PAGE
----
It may be the biggest global political scandal in history
If Russian strongman Vladimir Putin looks as if he has a major case of indigestion, there is good reason, courtesy of The International Consortium of Investigative Journalists, who posted this to their web site in the early hours of Sunday:
A massive leak of documents exposes the offshore holdings of 12 current and former world leaders and reveals how associates of Russian President Vladimir Putin secretly shuffled as much as $2 billion through banks and shadow companies.
The leak also provides details of the hidden financial dealings of 128 more politicians and public officials around the world.
The cache of 11.5 million records shows how a global industry of law firms and big banks sells financial secrecy to politicians, fraudsters and drug traffickers as well as billionaires, celebrities and sports stars.
These are among the findings of a yearlong investigation by the International Consortium of Investigative Journalists, German newspaper Süddeutsche Zeitung and more than 100 other news organizations.
- Files reveal the offshore holdings of 140 politicians and public officials from around the world
- Current and former world leaders in the data include prime ministers of Iceland and Pakistan, the president of Ukraine, and the king of Saudi Arabia
- More than 214,000 offshore entities appear in the leak, connected to people in more than 200 countries and territories
- Major banks have driven the creation of hard-to-trace companies in offshore havens
The New York Times suggests that the playas should have seen it coming:
The leak followed a series of high-profile breaches in recent years in which individuals working for governments or companies have amassed internal files and then given them to media organizations. In 2014, Edward J. Snowden, a contractor for the National Security Agency, gave reporters what intelligence officials have estimated was at least 1.5 million documents from the agency. Hundreds of articles have been published based on those documents.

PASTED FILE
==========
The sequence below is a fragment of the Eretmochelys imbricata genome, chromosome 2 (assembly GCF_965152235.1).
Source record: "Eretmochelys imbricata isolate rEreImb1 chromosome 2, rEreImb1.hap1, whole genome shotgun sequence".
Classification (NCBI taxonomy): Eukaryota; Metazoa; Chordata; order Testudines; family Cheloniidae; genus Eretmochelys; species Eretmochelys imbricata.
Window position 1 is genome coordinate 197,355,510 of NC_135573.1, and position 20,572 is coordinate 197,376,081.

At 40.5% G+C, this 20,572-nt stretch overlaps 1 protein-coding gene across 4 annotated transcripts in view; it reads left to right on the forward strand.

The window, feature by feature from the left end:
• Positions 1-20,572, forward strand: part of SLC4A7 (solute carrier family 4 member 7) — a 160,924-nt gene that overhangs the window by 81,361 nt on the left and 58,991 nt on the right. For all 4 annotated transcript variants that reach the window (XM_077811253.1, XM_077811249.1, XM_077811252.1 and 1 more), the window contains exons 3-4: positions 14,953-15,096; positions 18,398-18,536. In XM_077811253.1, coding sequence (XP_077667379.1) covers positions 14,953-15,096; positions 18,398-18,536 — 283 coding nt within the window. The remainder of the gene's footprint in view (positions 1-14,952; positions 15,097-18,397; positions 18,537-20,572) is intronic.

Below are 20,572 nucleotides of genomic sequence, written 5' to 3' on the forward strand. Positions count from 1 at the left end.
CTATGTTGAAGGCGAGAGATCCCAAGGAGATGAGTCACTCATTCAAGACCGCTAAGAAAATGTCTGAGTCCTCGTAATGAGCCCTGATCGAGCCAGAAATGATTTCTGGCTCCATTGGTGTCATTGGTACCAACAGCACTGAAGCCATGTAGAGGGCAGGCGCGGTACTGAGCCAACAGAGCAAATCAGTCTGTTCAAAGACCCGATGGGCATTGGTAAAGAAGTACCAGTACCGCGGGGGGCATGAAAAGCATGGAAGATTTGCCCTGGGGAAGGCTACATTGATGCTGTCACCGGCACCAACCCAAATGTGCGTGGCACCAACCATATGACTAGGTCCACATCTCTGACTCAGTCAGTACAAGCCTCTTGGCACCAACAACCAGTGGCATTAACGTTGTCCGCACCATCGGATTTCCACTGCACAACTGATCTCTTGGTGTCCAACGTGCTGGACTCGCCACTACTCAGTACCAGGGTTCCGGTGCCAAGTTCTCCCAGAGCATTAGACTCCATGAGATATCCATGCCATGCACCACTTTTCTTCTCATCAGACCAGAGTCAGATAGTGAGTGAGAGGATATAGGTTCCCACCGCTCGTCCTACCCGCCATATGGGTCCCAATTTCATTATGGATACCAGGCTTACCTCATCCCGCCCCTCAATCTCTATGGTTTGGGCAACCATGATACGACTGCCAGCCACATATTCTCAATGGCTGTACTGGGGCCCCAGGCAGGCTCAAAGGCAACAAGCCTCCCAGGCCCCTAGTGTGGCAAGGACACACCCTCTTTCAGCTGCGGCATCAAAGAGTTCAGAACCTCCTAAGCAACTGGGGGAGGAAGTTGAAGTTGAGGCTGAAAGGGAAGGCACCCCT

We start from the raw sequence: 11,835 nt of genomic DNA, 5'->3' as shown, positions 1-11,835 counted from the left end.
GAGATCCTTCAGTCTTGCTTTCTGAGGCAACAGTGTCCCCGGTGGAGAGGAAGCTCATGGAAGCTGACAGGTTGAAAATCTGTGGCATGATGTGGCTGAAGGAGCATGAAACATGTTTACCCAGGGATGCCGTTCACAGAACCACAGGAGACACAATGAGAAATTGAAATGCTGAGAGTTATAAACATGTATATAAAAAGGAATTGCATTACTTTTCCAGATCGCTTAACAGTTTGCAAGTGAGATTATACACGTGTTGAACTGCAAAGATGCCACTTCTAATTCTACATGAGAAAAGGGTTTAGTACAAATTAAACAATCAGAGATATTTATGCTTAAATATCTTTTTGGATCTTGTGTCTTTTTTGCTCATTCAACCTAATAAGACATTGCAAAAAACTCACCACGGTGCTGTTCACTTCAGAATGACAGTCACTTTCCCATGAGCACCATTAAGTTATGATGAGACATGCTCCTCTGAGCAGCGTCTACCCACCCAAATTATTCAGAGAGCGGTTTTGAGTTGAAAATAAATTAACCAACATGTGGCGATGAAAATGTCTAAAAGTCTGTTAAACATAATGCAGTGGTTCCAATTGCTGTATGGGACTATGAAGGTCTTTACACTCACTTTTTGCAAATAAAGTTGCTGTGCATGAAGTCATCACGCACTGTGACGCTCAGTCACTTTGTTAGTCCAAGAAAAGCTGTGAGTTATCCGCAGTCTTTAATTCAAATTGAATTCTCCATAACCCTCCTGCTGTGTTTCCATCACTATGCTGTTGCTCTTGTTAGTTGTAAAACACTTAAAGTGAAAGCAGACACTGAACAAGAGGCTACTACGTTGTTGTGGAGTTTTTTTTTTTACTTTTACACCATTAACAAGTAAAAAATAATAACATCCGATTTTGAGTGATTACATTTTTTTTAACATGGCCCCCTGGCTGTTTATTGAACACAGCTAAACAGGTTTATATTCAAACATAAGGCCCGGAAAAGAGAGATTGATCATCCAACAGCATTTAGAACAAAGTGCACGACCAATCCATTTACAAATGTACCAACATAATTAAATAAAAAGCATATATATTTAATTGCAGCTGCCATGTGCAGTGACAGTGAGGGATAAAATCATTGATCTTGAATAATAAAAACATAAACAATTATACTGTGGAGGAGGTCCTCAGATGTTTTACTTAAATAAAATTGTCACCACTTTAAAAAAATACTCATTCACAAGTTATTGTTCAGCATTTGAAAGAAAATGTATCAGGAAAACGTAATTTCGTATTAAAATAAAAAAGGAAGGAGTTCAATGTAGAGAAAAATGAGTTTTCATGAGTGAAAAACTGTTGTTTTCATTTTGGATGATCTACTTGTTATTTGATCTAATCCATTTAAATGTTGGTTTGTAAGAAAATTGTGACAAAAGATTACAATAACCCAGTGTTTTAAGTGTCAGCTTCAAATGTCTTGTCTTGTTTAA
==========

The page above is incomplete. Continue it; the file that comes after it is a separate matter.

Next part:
The media organizations looking into Mossack Fonseca are expected to publish many more articles based on the new documents in the coming days.
Some of the most damning information involves the afore-mentioned dyspeptic strongman from Moscow:
Vladimir Putin and Sergey Roldugin forged a bond as young men. Fast friends, almost like brothers, they cruised the streets of Leningrad, singing and, in Putin’s case, occasionally getting into fistfights.
As Putin rose to power as Russia’s supreme leader and Roldugin made a name for himself as a classical cellist and conductor, the two remained close. Roldugin has performed for Putin and high-profile guests at the president’s official residence and has given media interviews that softened Putin’s fearsome image.
Now a leak of secret documents reveals another, hidden side of their friendship.
The records show Roldugin is a behind-the-scenes player in a clandestine network operated by Putin associates that has shuffled at least $2 billion through banks and offshore companies, an investigation by the International Consortium of Investigative Journalists, German daily Süddeutsche Zeitung and other media partners has found.
In the documents, Roldugin is listed as the owner of offshore companies that have obtained payments from other companies worth tens of millions of dollars. A company linked to the cellist also grabbed secret influence over Russia’s largest truck maker, another snagged a big slice of Russia’s TV advertising industry.
It’s possible Roldugin, who has publicly claimed not to be a businessman, is not the true beneficiary of these riches. Instead, the evidence in the files suggests Roldugin is acting as a front man for a network of Putin loyalists – and perhaps for Putin himself.
Roldugin did not respond to detailed questions.
You wouldn’t either, otherwise there might be a little bit of polonium along with the creamer in your morning coffee!
Naturally, the “mainstream media” will continue to be fascinated by that big shiny object with the ginger tribble on his head, but make no mistake: this is shaping up to be one of the biggest, if not the biggest, international political scandal of them all. ‘Nuff said.